We Must Obey’s top EPs/splits/demos of 2011

Whoever said the short form of music was dead needs their head examining. Yes, as far as the mainstream pop shite goes, full of illiterate idiots that will be here today, gone tomorrow. But no, as in the alternative underground that will forever reverberate. We’ve consumed more EPs, demos and split releases than ever in 2011, a lot of which haven’t even made it to a review on here due to time constraints, and while they can’t be compared rightfully alongside full-length releases, it’s entirely fair that they can be judged on their own merits. So here, without further ado, are our top 10 shorter form releases of the year.
10. Wormrot – Noise (Scion AV/Earache)
If 2009 announced the arrival of Wormrot on the world scene, 2011 was the year they well and truly exploded onto it. Not content with releasing the stunning ‘Dirge’ and getting one-up on the pirates in the process, they contributed a flexi-disc 7” vinyl to Decibel magazine and additionally teamed up with Scion AV to put out another five tracks of grind madness. There’s one or two tiny hints of new sounds in there, particular a punk-ish (even Maiden-ish?) section in the closer ‘Perpetual Extinction’ but largely it’s the Wormrot we’ve come to know and love. Grind!
9. Enslaved – The Sleeping Gods EP (Scion AV)
The notion of a black metal band flirting with the musical offshoot of a major car manufacturer is proverbial blasphemy to trve black metal fans, but Enslaved long threw off the shackles off ultra-grimness and have long offered up something different with every new release. ‘The Sleeping Gods’ was no different and although it’s not their finest material, it showcased the multiple faces of Enslaved, through storming riffs (‘Alu Misyrki’) and ominous Norwegian folk (the title track) and yet more besides –  not a single track sounds the same here, ‘The Sleeping Gods’ is an essential addition to any metal (and in particular Enslaved) fans’ collection and further strengthens Enslaved as one of black metal’s premier acts.
8. Sea Bastard – Great Barrier Riff (self-released)
The general consensus in the UK sludge/doom scene is that an act with the potential that Funeral Hag had will be missed; but at least that potential has been plundered into Sea Bastard, forging together three former Funeral Hag members with former Jovian guitarist. This, their crackingly-titled demo, is three huge tracks spreading over nearly fourty minutes of debut material that serves as another huge hope for UK sludge/doom in 2012.
7. Mogwai – Earth Division EP
Would the masses say this is Mogwai’s best material to date? Almost certainly not. But as a reminder of what Mogwai are capable of, this more than does the trick. The Scots here supplied four incredible tracks, providing an ideal accompaniment to their latest album ‘Hardcore Will Never Die, But You Will’, and even as a shortform release, it for me excels the majority of all 2011 releases across various formats and sizes. The lone vocal track ‘Get to France’ is just phenomenal, just drifting by in its simplicity and revelling in it at the same time. It’s not exactly rock by any stretch but its expansive and ambitious, something Mogwai can still claim to be above everybody else this long into their career.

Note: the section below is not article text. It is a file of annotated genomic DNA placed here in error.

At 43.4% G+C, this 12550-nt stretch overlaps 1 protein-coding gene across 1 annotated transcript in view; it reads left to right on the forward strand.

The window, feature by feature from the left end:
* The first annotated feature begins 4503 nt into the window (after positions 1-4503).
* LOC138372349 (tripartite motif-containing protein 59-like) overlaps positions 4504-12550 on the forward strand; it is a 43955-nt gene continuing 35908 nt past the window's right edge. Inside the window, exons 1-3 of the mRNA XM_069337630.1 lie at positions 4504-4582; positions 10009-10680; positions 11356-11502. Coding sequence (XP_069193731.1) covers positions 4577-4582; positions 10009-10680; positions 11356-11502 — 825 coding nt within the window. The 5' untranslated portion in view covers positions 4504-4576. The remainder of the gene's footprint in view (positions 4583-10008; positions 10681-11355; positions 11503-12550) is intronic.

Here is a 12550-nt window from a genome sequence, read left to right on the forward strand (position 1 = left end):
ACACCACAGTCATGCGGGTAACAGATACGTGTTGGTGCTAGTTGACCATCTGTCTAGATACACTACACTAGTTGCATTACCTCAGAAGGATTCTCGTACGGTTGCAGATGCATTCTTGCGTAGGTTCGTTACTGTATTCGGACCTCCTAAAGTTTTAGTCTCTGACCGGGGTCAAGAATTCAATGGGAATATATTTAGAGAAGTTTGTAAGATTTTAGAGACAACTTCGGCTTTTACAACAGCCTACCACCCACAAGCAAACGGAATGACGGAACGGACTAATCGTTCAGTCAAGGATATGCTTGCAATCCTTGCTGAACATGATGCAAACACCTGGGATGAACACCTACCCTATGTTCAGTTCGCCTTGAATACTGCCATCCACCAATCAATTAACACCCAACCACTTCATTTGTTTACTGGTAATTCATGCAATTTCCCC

6. Big Business – Quadruple Single EP (Gold Metal)
Big Business have been accumulating more members than putting out actual albums since 2009’s ‘Mind The Drift’, and though we still wait for the follow-up to that incredible record, the ‘Quadruple Single’ EP was a tasty reminder than the bastard offspring of Karp and The Melvins are one of the finest forces in rock. Any band who can pull a track like ‘Guns’ out of the bag, with its solitary line ‘Guns/guns/guns are better than everything else’, to a riff stomp of the exact same rhythm, are absolute genii. Sure, they might now have two guitarists, but it’s still about the finest rhythm section in rock right now, in Jared Warren and Coady Willis. Now come on lads, full length follow-up please?
5. Gripe – Pig Servant (self-released)
Pig Servant’ was the second of two releases in 2011 from Athens, Georgia hardcore/grind/powerviolence crew Gripe, the first being the Grindcore Karaoke-backed ‘The Future Doesn’t Need You’. The first was a statement of intent; ‘Pig Servant’ was that intent pinning you up against the wall by your throat. Featuring Mickey Rourke’s ‘blood for blood’ speech from Sin Cityas an introduction to the first track, ‘Ghetto Rapist’, was a masterstroke, and damn near everything afterwards destroyed all in its path. Clearly they can only get better, but what is certain is that someone should come along and sign them up right away.
4. Alpinist/Masakari – Split (Antifascista)
The d-beat sound has made a remarkable comeback in recent years. In truth, it never died, but bands like Trap Them, Black Breath, Nails etc. have all contributed to its uprising. Without question though, the split album by German hardcore/d-beat crew Alpinist and the merciless US powerhouse Masakari is one of the finest. Alpinist displayed a remarkably mature approach in their assault, displaying one or two untypical influences in a standout show. Masakari, on the other hand, were simply Masakari, uncompromisingly in-your-face and displaying a level of sonic violence that few can even match, let alone outfight.
3. Between The Buried and Me – The Parallax: Hypersleep Dialogues (Metal Blade)